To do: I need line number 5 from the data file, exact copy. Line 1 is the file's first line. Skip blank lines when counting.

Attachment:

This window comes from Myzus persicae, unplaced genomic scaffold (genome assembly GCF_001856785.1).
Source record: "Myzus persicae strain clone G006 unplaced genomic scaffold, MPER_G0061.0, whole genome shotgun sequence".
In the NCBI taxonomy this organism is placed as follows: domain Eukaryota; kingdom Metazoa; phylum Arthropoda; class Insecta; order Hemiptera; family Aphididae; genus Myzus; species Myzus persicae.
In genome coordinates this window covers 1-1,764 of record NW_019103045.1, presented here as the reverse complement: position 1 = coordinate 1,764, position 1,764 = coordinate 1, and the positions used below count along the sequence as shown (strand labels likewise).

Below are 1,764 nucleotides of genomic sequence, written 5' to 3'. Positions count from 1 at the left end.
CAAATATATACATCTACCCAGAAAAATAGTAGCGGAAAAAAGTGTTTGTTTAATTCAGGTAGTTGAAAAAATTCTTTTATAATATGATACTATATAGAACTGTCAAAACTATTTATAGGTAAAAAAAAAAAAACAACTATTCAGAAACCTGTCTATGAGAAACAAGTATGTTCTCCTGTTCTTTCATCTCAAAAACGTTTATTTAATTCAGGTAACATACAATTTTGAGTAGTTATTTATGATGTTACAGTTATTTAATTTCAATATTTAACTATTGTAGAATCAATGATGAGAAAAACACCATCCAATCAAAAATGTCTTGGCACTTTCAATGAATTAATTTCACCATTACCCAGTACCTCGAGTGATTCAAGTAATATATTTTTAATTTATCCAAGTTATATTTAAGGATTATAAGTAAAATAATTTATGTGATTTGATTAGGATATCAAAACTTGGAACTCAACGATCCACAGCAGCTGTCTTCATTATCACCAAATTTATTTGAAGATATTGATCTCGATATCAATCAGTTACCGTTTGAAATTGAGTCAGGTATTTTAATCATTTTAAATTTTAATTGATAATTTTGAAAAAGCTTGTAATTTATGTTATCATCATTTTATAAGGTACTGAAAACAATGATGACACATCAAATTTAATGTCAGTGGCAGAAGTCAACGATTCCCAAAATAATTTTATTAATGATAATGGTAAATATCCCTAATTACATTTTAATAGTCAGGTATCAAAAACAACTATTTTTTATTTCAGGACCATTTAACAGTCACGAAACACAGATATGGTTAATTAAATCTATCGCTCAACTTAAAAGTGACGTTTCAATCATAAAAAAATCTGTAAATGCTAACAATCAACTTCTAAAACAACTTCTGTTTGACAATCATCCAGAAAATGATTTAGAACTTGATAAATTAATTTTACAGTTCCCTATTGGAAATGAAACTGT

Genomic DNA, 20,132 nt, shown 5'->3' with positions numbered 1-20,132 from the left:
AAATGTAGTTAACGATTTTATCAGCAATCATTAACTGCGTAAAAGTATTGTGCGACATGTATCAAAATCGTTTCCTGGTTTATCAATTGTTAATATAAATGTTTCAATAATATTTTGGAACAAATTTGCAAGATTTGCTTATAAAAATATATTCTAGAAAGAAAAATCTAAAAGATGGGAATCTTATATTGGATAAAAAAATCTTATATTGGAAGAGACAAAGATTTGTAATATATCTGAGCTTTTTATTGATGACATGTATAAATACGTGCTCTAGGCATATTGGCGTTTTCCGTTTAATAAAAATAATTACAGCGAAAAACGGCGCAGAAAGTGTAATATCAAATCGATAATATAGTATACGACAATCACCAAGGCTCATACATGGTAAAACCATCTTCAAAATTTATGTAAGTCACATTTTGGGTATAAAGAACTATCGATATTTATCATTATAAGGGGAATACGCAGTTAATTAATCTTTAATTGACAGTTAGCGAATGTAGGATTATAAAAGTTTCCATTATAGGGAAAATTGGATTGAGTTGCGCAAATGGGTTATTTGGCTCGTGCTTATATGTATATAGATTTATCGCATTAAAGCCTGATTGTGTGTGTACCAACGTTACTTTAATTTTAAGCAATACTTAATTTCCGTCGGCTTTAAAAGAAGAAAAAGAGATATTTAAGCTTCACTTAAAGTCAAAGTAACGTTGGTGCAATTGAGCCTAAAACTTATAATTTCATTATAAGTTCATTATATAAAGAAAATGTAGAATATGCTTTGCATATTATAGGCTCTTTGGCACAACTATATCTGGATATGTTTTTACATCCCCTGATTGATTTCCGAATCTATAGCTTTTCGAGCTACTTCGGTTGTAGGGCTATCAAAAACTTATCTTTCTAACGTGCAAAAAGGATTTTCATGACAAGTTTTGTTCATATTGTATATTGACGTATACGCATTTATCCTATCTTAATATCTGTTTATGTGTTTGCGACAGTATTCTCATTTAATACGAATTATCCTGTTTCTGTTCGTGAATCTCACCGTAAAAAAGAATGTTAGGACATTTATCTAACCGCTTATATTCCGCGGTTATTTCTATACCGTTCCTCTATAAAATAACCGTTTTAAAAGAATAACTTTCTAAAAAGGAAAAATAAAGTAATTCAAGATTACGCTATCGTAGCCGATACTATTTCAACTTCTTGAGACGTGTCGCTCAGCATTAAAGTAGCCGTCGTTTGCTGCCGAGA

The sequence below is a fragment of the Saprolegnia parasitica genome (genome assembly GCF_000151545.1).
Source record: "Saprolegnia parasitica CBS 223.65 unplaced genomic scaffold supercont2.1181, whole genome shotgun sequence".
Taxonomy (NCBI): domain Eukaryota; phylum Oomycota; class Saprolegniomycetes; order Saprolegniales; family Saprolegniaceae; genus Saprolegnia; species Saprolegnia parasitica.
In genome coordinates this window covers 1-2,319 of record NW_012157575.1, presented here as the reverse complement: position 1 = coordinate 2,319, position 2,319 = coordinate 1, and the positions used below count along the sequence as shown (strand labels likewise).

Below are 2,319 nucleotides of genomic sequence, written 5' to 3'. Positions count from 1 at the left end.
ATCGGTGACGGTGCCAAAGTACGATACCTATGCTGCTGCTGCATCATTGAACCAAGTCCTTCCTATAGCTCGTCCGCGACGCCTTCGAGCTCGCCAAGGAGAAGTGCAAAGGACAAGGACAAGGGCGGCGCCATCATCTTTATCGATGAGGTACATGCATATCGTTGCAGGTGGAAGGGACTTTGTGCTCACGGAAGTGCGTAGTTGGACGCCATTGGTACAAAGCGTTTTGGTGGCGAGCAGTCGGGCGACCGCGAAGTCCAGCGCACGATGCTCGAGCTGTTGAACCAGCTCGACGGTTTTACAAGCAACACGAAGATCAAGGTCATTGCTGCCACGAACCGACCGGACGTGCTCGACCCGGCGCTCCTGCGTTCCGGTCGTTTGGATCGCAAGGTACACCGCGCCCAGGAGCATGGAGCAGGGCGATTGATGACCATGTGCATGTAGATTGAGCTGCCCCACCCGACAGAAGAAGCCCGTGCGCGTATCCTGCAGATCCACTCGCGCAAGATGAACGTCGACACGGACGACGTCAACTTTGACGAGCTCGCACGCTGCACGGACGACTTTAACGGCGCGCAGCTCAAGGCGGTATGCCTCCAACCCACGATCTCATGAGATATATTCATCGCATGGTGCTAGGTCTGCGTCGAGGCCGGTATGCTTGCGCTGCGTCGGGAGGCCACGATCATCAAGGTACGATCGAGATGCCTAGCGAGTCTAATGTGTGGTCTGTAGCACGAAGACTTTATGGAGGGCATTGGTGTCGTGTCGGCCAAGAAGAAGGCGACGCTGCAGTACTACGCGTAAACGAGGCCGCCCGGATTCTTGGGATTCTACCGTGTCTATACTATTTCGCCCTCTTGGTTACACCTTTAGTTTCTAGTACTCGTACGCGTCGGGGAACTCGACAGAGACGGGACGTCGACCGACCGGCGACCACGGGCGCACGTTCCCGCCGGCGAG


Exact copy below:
Below are 1,764 nucleotides of genomic sequence, written 5' to 3'. Positions count from 1 at the left end.